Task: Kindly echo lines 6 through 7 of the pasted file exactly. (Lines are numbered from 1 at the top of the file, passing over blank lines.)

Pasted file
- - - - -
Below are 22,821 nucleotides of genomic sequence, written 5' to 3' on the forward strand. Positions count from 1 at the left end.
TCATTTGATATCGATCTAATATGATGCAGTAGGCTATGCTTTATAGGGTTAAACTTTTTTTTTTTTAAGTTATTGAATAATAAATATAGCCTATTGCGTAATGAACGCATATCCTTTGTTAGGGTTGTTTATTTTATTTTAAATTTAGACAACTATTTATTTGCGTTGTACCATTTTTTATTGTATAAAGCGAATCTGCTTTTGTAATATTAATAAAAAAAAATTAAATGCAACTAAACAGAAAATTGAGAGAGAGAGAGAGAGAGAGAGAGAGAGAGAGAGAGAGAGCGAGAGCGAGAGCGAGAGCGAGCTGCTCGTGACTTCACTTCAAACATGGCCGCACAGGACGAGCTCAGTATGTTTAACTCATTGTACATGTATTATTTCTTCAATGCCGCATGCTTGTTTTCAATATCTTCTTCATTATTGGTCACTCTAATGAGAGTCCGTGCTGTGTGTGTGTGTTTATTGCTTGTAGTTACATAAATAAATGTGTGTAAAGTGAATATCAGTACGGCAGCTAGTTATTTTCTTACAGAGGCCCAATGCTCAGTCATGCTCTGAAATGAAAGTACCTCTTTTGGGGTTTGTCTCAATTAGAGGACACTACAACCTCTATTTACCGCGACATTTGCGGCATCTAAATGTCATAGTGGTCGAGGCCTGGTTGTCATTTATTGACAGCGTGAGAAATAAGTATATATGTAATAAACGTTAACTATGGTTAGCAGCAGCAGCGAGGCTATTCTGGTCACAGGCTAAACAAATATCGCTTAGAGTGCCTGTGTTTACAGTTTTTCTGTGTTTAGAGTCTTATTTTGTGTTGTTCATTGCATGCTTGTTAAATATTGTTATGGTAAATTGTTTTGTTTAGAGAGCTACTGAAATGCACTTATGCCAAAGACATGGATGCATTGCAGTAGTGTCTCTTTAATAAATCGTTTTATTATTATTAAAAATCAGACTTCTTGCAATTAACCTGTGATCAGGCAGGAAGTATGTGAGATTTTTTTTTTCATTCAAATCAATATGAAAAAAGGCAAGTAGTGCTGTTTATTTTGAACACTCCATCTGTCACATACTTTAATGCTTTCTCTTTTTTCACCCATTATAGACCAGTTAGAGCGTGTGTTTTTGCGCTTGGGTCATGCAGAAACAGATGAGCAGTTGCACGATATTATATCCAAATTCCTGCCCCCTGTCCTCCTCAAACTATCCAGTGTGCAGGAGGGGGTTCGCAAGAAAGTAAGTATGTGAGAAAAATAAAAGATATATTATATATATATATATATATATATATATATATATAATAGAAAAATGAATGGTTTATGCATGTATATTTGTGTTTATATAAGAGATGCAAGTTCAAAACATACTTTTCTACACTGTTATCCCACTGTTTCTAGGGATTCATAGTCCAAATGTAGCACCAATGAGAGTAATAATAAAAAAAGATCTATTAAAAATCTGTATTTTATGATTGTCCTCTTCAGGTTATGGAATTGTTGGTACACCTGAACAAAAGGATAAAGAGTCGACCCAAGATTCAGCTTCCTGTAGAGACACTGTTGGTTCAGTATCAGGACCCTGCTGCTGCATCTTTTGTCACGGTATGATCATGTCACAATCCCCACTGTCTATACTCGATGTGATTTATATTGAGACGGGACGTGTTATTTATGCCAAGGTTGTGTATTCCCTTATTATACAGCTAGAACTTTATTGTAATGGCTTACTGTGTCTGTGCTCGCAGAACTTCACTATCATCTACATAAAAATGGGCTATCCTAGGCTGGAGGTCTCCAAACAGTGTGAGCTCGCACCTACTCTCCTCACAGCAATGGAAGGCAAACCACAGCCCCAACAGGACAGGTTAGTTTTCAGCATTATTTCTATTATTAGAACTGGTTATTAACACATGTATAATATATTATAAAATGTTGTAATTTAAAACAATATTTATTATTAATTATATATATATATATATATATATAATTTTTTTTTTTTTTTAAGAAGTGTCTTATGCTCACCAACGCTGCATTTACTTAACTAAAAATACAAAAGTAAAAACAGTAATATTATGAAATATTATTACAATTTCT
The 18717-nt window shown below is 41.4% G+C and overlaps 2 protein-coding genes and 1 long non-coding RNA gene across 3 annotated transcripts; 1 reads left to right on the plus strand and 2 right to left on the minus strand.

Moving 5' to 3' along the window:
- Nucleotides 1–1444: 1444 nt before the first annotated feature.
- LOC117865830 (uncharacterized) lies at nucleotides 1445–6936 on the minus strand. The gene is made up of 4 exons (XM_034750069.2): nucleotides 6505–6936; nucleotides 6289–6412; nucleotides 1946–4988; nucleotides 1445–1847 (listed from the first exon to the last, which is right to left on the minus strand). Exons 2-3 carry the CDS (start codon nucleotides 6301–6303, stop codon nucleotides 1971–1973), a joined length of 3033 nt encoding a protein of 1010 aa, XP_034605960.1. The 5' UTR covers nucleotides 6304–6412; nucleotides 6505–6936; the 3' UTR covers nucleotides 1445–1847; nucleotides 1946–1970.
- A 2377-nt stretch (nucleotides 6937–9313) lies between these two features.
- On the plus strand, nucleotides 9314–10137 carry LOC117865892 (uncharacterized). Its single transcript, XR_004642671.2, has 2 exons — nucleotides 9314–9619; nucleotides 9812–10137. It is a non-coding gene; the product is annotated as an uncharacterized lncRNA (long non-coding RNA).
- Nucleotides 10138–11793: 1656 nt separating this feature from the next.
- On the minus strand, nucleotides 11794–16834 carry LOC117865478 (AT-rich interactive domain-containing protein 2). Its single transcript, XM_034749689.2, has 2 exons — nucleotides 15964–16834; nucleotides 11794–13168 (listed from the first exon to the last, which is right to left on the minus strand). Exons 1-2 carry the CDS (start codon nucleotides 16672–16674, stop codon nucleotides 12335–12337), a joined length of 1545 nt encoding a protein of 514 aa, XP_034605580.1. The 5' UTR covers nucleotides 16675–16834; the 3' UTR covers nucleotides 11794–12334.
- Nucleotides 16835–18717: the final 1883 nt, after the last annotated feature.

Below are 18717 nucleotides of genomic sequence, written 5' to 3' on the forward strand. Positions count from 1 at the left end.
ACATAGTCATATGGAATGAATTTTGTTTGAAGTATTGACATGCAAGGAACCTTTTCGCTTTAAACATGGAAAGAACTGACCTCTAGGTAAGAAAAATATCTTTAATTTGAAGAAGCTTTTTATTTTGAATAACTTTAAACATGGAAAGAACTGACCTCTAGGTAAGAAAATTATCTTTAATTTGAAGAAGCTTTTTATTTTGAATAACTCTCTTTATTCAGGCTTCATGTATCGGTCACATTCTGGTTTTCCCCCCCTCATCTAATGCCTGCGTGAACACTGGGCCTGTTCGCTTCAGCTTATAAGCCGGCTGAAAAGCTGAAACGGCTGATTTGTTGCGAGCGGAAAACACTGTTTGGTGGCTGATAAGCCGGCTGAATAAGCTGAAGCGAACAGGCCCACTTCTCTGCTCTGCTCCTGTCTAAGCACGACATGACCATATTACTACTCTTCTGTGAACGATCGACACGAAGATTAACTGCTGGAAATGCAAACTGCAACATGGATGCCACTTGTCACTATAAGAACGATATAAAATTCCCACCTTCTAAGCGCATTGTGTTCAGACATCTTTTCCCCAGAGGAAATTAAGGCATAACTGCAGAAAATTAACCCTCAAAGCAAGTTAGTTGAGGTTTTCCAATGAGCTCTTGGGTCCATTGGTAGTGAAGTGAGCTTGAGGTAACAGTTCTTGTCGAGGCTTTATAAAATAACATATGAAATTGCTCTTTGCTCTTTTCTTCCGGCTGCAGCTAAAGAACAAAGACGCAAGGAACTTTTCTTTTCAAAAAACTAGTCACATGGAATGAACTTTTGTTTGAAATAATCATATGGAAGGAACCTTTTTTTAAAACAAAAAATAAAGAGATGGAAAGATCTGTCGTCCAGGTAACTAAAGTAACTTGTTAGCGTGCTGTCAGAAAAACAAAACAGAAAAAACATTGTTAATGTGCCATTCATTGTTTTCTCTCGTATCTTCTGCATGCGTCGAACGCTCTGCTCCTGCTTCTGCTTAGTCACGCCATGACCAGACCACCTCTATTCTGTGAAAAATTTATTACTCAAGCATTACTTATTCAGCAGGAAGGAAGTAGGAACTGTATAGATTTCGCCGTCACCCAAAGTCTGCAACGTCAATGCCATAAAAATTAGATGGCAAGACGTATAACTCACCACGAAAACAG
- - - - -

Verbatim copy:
- LOC117865830 (uncharacterized) lies at nucleotides 1445–6936 on the minus strand. The gene is made up of 4 exons (XM_034750069.2): nucleotides 6505–6936; nucleotides 6289–6412; nucleotides 1946–4988; nucleotides 1445–1847 (listed from the first exon to the last, which is right to left on the minus strand). Exons 2-3 carry the CDS (start codon nucleotides 6301–6303, stop codon nucleotides 1971–1973), a joined length of 3033 nt encoding a protein of 1010 aa, XP_034605960.1. The 5' UTR covers nucleotides 6304–6412; nucleotides 6505–6936; the 3' UTR covers nucleotides 1445–1847; nucleotides 1946–1970.
- A 2377-nt stretch (nucleotides 6937–9313) lies between these two features.